Keep your eyes open for where data are available. Lots of useful data are available from the web. In the US, the Freedom of Information Act (FOIA) requires governments to release any data they collected unless it’s classified. Many nonprofits and government agencies are interested in using behavioral science to make sense of what they do, and they are often eager to publish results (whereas companies may consider findings intellectual property and don’t want to publish it in order to keep it private). Tech companies like Google, Microsoft and Facebook have big research groups looking at their internal data and like having people spend time there as interns etc. A lot of people they hire are computer scientists who can be quite clueless about psychology and social science. JDM could add a lot.

Instead of thinking about what lab experiment to run, I hope some new researchers in JDM first think—what are the ideal field data to test my hypothesis?— then keep their eyes peeled for those data, including cold-calling companies asking for data. You can always run experiments as well if the field data are inconclusive about causality.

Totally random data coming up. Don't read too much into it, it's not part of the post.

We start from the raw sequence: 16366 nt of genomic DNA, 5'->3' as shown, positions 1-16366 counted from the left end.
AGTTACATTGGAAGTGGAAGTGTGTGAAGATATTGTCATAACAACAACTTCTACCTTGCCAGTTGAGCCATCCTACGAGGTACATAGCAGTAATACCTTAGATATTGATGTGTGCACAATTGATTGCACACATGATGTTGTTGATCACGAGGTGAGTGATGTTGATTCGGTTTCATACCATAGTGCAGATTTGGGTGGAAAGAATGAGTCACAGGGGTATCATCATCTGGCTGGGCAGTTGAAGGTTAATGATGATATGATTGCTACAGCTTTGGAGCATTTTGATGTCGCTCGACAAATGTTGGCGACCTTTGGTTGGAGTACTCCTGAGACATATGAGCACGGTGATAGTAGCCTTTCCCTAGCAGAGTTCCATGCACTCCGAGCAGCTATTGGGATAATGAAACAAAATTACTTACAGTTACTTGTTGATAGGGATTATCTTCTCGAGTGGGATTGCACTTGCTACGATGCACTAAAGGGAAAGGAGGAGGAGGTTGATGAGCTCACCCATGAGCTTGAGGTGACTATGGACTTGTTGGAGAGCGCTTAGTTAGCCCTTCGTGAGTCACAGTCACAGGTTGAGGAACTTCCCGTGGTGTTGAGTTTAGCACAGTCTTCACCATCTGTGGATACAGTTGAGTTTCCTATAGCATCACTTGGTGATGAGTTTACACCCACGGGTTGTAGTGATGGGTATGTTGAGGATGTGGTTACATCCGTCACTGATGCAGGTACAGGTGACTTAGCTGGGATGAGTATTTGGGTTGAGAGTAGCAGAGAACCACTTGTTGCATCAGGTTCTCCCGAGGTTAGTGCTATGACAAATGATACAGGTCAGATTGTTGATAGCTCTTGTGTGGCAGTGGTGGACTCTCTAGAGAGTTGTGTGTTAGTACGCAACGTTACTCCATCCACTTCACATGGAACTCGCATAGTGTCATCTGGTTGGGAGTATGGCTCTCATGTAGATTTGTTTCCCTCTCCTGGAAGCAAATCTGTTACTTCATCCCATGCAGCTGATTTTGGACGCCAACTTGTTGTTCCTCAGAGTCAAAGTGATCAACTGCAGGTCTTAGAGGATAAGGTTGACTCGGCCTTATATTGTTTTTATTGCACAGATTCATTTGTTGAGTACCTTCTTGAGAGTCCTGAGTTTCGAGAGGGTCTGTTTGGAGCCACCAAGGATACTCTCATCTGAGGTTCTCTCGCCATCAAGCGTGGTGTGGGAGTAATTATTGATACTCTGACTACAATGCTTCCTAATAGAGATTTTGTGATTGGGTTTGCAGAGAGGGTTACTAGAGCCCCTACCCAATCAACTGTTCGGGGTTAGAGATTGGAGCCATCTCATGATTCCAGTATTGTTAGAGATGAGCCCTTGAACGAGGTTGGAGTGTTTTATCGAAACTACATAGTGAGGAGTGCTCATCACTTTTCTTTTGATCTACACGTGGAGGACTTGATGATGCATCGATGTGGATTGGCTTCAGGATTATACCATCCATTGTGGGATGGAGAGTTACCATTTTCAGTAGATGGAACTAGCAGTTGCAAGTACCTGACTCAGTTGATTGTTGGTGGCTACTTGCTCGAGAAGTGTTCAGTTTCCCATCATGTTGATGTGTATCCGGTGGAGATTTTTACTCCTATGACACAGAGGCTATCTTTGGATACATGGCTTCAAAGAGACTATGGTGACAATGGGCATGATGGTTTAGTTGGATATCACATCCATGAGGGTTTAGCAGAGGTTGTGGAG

My advice for young researchers at the start of their career is… From a career point of view, it pays to specialize in a topic you find really interesting and explore it thoroughly using various tools. When you come up for tenure you want to be know as “Ms. Emotion and Risk” or “Mr. Overconfidence” or what have you. Don’t be shy about introducing yourself to senior researchers at conferences and sending them papers. Usually we won’t read the papers (or if so, not carefully enough to comment) but it gets your work into our memory.

Another important thing is to have a very clear understanding with your colleagues and department chair about what is expected of you to get tenure. Some places have very clear criteria, in terms of the number of papers and what journals count the most.